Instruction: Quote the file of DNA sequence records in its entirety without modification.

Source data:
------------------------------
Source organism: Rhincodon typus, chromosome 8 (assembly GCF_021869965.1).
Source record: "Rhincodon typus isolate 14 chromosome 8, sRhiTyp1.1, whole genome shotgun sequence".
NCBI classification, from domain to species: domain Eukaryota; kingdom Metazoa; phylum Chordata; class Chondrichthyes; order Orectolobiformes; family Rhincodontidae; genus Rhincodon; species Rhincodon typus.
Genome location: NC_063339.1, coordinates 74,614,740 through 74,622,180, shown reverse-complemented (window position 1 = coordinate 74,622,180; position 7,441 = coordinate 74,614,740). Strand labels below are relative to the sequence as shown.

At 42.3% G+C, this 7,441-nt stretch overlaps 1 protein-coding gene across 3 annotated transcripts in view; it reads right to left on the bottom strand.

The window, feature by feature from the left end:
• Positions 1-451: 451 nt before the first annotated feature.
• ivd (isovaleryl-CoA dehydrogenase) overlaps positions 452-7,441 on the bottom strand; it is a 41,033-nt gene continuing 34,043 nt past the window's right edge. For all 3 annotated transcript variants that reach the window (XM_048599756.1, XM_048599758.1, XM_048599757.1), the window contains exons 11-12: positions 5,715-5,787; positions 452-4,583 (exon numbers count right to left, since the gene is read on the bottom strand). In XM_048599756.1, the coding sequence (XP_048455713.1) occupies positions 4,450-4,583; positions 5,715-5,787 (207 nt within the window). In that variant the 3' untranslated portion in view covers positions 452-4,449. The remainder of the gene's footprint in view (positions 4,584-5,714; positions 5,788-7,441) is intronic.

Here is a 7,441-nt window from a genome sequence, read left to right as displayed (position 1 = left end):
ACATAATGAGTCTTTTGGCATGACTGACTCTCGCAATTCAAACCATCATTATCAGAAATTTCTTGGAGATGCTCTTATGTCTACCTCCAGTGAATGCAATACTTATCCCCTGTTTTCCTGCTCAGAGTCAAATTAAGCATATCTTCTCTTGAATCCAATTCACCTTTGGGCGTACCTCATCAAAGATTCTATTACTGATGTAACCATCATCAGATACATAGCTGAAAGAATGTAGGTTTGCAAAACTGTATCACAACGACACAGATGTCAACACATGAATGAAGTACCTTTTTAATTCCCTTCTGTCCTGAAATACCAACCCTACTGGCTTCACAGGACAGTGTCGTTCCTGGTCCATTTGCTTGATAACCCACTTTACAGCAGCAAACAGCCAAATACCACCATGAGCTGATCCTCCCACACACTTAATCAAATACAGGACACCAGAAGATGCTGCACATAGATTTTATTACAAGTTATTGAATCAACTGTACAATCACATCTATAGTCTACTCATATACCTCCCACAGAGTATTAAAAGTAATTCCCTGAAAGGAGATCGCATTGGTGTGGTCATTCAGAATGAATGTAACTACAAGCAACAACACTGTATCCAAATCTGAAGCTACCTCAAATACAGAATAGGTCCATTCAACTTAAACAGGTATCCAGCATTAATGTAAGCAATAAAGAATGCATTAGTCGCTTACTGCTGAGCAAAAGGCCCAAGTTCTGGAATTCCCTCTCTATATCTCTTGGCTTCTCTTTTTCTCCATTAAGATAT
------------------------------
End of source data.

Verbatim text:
Source organism: Rhincodon typus, chromosome 8 (assembly GCF_021869965.1).
Source record: "Rhincodon typus isolate 14 chromosome 8, sRhiTyp1.1, whole genome shotgun sequence".
NCBI classification, from domain to species: domain Eukaryota; kingdom Metazoa; phylum Chordata; class Chondrichthyes; order Orectolobiformes; family Rhincodontidae; genus Rhincodon; species Rhincodon typus.
Genome location: NC_063339.1, coordinates 74,614,740 through 74,622,180, shown reverse-complemented (window position 1 = coordinate 74,622,180; position 7,441 = coordinate 74,614,740). Strand labels below are relative to the sequence as shown.

At 42.3% G+C, this 7,441-nt stretch overlaps 1 protein-coding gene across 3 annotated transcripts in view; it reads right to left on the bottom strand.

The window, feature by feature from the left end:
• Positions 1-451: 451 nt before the first annotated feature.
• ivd (isovaleryl-CoA dehydrogenase) overlaps positions 452-7,441 on the bottom strand; it is a 41,033-nt gene continuing 34,043 nt past the window's right edge. For all 3 annotated transcript variants that reach the window (XM_048599756.1, XM_048599758.1, XM_048599757.1), the window contains exons 11-12: positions 5,715-5,787; positions 452-4,583 (exon numbers count right to left, since the gene is read on the bottom strand). In XM_048599756.1, the coding sequence (XP_048455713.1) occupies positions 4,450-4,583; positions 5,715-5,787 (207 nt within the window). In that variant the 3' untranslated portion in view covers positions 452-4,449. The remainder of the gene's footprint in view (positions 4,584-5,714; positions 5,788-7,441) is intronic.

Here is a 7,441-nt window from a genome sequence, read left to right as displayed (position 1 = left end):
ACATAATGAGTCTTTTGGCATGACTGACTCTCGCAATTCAAACCATCATTATCAGAAATTTCTTGGAGATGCTCTTATGTCTACCTCCAGTGAATGCAATACTTATCCCCTGTTTTCCTGCTCAGAGTCAAATTAAGCATATCTTCTCTTGAATCCAATTCACCTTTGGGCGTACCTCATCAAAGATTCTATTACTGATGTAACCATCATCAGATACATAGCTGAAAGAATGTAGGTTTGCAAAACTGTATCACAACGACACAGATGTCAACACATGAATGAAGTACCTTTTTAATTCCCTTCTGTCCTGAAATACCAACCCTACTGGCTTCACAGGACAGTGTCGTTCCTGGTCCATTTGCTTGATAACCCACTTTACAGCAGCAAACAGCCAAATACCACCATGAGCTGATCCTCCCACACACTTAATCAAATACAGGACACCAGAAGATGCTGCACATAGATTTTATTACAAGTTATTGAATCAACTGTACAATCACATCTATAGTCTACTCATATACCTCCCACAGAGTATTAAAAGTAATTCCCTGAAAGGAGATCGCATTGGTGTGGTCATTCAGAATGAATGTAACTACAAGCAACAACACTGTATCCAAATCTGAAGCTACCTCAAATACAGAATAGGTCCATTCAACTTAAACAGGTATCCAGCATTAATGTAAGCAATAAAGAATGCATTAGTCGCTTACTGCTGAGCAAAAGGCCCAAGTTCTGGAATTCCCTCTCTATATCTCTTGGCTTCTCTTTTTCTCCATTAAGATAT